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Save the Children launches its biggest ever appeal to protect children from COVID-19

Save the Children | London | 7 April 2020

"We have all watched in horror as the COVID-19 outbreak has turned lives at home and overseas upside down."

Save the Children has launched a fundraising appeal for vulnerable children affected by Coronavirus in the UK and around the world. In the UK, it will fund a series of initiatives to support those children most in need during this unprecedented time of social and economic upheaval. 

The charity announced a new emergency grants programme in the UK to respond to the COVID-19 crisis, which aims to reach thousands of struggling families who are feeling the economic effects of the unfolding situation most acutely.

The programme will make sure families have access to early learning resources, as well as goods like tables and beds, to help build home environments in which children can continue learn and thrive. The programme will also support vulnerable families with gifts in kind and food vouchers, to help them make ends meet.

This appeal comes as Save the Children warns that the global coronavirus pandemic threatens to devastate children’s health and education, and cause unprecedented protection needs. In the largest appeal in its 100-year-history, the agency is aiming to raise $100 million, globally, to keep children and their families safe during the global COVID-19 outbreak, the most serious threat to global health and security in modern times.

Some of these funds will go to help families in need in the UK.

Since the start of the outbreak, Save the Children has continued to respond to the needs of communities in countries impacted by the COVID-19 outbreak, including China, the US and across Europe. As the Coronavirus pandemic now accelerates across lower income countries, with new cases expected to reach 10,000 across Africa this week, the agency is warning that failure to act now in countries across south Asia and sub-Saharan Africa could result in the loss of three million people’s lives.

CEO of Save the Children, Kevin Watkins, said: “We have all watched in horror as the COVID-19 outbreak has turned lives at home and overseas upside down. The pandemic is now spreading everywhere, further crippling fragile health systems where children in many countries are already missing out on life saving treatment for malaria, pneumonia and malnutrition. It will leave many children without caregivers, out of school and in danger. We only have a matter of weeks to take swift action, that will determine how many lives we can save.”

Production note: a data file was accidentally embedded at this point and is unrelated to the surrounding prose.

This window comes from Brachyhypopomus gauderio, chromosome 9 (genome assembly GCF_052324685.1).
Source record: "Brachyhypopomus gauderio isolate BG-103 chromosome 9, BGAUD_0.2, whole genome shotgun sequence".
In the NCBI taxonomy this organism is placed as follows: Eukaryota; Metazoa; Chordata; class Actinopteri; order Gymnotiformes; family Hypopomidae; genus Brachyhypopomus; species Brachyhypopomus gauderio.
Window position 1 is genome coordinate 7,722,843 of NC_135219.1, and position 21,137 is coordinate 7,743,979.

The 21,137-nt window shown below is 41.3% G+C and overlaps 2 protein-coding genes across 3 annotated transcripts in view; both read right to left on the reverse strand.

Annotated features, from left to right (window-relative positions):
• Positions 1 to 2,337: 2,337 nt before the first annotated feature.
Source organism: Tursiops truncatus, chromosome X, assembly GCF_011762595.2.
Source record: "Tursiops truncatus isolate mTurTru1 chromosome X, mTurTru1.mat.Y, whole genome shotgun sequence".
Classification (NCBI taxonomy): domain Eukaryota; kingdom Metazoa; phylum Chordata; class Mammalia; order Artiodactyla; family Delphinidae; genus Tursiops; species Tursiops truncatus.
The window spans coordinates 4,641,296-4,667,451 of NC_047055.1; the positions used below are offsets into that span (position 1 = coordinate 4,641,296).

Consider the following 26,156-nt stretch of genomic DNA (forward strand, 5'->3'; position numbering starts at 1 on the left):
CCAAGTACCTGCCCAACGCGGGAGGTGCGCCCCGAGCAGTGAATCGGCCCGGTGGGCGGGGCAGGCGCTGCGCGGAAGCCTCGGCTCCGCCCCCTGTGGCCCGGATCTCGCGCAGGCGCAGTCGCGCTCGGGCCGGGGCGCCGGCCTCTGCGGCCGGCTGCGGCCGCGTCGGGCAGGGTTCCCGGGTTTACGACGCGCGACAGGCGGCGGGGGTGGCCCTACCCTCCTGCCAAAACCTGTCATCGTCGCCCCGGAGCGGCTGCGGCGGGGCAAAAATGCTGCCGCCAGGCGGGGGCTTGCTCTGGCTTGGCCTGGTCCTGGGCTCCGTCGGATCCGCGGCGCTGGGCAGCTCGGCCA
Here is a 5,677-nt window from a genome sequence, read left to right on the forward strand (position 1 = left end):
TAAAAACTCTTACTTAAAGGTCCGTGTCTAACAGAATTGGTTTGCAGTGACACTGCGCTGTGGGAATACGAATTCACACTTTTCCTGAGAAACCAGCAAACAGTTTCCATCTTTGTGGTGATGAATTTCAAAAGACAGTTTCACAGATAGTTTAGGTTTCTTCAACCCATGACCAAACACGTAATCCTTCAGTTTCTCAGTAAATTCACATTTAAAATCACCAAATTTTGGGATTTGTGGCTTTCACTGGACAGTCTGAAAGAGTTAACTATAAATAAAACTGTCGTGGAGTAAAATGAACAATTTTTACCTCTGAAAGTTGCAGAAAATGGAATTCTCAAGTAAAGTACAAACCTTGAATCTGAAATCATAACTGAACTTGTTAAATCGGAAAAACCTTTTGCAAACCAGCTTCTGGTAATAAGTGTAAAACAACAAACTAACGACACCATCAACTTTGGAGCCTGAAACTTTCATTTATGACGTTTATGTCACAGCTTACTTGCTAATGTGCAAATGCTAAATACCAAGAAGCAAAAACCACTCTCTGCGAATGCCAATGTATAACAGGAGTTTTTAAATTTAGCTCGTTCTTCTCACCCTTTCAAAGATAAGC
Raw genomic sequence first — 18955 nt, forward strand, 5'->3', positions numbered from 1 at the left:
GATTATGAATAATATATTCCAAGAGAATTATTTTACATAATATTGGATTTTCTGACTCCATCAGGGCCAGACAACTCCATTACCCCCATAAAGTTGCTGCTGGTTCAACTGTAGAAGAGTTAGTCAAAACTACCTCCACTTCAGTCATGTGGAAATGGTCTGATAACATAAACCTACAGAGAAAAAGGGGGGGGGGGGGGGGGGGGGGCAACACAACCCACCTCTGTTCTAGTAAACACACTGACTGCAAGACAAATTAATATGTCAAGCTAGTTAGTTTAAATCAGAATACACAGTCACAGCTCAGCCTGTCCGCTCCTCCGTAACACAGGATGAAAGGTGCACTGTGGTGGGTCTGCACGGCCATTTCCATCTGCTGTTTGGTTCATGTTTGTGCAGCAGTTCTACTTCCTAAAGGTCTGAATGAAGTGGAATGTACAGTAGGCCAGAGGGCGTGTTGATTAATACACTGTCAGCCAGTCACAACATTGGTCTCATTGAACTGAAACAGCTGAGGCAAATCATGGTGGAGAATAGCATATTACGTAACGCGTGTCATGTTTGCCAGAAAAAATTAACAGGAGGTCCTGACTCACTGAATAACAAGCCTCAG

With the funds raised, Save the Children will strengthen its work for children so they can withstand the impact of the virus and it will protect the most vulnerable children in countries hardest hit by the virus, especially children living in poverty, refugees, displaced families, communities in conflict and crisis areas and girls. This includes increasing support for national health systems, standing by families facing loss of earnings caused by isolation measures, supporting unaccompanied children, and ensuring children can continue to get an education.

Save the Children warns the youngest generation will be deeply impacted by the outbreak. Already, an estimated 1.5 billion children and students are out of school with their chances of return diminishing each day closures continue. In many of the world’s poorest communities, as poverty deepens, children may be forced to work and adolescent girls forced into early marriage. Unsupervised children are at increased protection risks and, children who face domestic violence and abuse now face prolonged periods at home, whilst access to support services are reduced.

Worldwide, Save the Children works with half a million community health workers in 44 countries to deliver vital health services – the agency aims to support them in recognising symptoms and preventing COVID-19, and to train another 100,000 in the coming six months. It will work with local communities to deliver training and protective equipment so that prevention measures can be ramped up, and cases can be identified early, referred for treatment and where possible, isolated.

Mr Watkins continued: “This crisis will test us like we have not been tested before. As the world shuts down borders and fragile healthcare systems buckle under the pressure of the pandemic, preparedness and efforts to slow the infection rate will mean the difference between life and death. Families may not have access to healthcare, clean water, and may suffer language or literacy barriers. We must ensure they have the support and information they need to protect themselves. This is vital for all, because no one is safe until everyone is safe.”


For more information contact, please contact media@savethechildren.org.uk, or call our out-of-hours media line on 07831 650409.

Note to editors:

  • To protect a generation of children from the devastating effects of the COVID-19 outbreak, Save the Children has launched its Agenda for Action – a five point plan for a coordinated community, national and global action on five fronts to avert a catastrophe that could affect the lives of millions of children. 

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